Another parent, Fiona Adisa, is also leading the campaign. She told Eastlondonlines: “When I drop my daughter off I see children running into school saying: ‘Good morning Mrs Gabbidon!’ Then they give their teacher a hug. When does that ever happen? I think it’s absolutely amazing. It makes me very comfortable leaving them there.”

Fiona Adisa, a leader of the campaign to save St James Hatcham Nursery, and her daughter, a pupil at the nursery. Pic: Fiona Adisa

One of the key reasons parents are so concerned about this nursery closing, is the lack of non fee-paying nurseries in the area. There is only one equivalent nursery in the area which, according to Adisa, means “the other nursery could face complete over-subscription, which could leave some people no choice but to pay…We need this nursery!”

Head teacher of the connected primary school, Sonia McFarlane, said: “The nursery is unique, special and comforting; the perfect environment for learning. We are not surrounded by residential properties so do not naturally get a mass of children living locally, so it can be hard for potential pupils and their families to discover us.

“We are on a quiet street surrounded by university housing. What we offer, an oasis of calm in the middle of a busy New Cross, will be lost if we have to make the decision to close as a result of low pupil numbers. This will be a real loss to the community.”

The primary school has tried to advertise its nursery in the local area, but is disadvantaged due to its ‘tucked away’ location, and has therefore not had much success. The school has advertised in the local GP’s newsletter, put a large banner on the road, as well as developed a website for the nursery, but hasn’t had much of an effect, according to McFarlane.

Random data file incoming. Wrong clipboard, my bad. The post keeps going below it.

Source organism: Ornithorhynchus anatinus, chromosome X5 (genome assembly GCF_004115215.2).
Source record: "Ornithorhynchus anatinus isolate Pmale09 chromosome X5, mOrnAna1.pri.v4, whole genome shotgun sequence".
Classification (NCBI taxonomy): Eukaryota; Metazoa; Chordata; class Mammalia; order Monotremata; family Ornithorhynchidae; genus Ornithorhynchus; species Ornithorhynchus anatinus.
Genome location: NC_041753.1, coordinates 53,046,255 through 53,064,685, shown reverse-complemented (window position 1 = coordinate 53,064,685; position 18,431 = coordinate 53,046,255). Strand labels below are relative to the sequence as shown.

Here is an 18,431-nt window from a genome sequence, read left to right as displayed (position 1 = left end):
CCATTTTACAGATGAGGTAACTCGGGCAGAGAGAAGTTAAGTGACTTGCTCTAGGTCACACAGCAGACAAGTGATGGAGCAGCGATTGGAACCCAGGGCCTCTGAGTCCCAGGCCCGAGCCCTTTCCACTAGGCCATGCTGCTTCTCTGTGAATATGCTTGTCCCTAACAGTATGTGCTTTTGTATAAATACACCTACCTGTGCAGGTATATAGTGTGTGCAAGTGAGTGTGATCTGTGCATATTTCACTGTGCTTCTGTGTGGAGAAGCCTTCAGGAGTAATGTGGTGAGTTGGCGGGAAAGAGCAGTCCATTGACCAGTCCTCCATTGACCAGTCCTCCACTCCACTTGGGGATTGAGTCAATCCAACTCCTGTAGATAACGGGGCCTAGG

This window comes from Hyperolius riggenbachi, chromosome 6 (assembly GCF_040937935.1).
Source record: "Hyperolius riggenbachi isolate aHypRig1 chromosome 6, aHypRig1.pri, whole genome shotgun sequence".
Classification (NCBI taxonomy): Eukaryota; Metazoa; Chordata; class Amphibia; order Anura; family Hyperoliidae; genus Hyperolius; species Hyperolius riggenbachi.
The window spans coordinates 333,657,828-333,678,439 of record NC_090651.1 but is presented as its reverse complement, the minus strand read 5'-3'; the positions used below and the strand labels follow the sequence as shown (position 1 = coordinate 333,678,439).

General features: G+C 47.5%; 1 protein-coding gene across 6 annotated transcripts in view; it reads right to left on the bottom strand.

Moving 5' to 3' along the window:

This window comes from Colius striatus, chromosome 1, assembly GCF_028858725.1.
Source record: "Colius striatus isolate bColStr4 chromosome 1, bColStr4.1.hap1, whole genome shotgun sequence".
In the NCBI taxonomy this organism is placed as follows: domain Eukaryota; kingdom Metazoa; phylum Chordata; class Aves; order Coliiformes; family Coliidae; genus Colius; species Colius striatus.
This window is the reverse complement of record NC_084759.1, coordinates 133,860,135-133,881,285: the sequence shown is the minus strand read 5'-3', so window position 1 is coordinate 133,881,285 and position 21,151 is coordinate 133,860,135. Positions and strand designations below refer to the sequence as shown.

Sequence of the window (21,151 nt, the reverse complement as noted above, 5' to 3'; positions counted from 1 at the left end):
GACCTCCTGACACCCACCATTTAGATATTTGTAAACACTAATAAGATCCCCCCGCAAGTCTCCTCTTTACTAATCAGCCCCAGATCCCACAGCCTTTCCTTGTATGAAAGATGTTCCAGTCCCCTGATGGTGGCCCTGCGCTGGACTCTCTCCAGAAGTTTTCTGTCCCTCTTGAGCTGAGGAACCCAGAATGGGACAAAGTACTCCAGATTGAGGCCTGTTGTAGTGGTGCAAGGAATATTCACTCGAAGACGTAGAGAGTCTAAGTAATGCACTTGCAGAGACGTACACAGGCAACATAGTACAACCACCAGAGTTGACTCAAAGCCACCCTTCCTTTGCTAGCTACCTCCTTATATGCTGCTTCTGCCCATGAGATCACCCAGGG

There is still a chance to save the nursery and the decision to close it has not officially been fully made. McFarlane says: “Teachers and parents have been informed of the very high possibility that the nursery will be closed in August. However the board of governors need to approve the decision and even once the decision has been made, it can be overturned any time before August 31, if it is deemed reasonable to do so.”

Hilary Gabbidon-Ellis has worked at the nursery since it opened 17 years ago. He told Eastlondonlines: “I think the fact that I have been here so long speaks for itself. I love my job. I find it so rewarding. I believe I make a difference in the lives of the children and adults. I get a great deal of satisfaction knowing that I am here for them, especially when they have grown up and return to the nursery recalling the good times they’ve had here, or asking for advice. It’s been an honour working here.

Young students at St James Hatcham Nursery       Pic: Sonia McFarlane

“I too would be very sorry to see it closed. We have been told that the mounting cost of running the nursery and the low numbers of children enrolling have brought it to this point. The closure will take place in August this year if the nursery is not full i.e. with at least 45-50 students.

“However, we are hoping that this push of advertising will bring the nursery into the limelight. Our parents are right in front of us leading the campaign and I am right behind them supporting where I can.”

Esther Brown agrees: “I would hate for it to go unless we had done everything that we can.”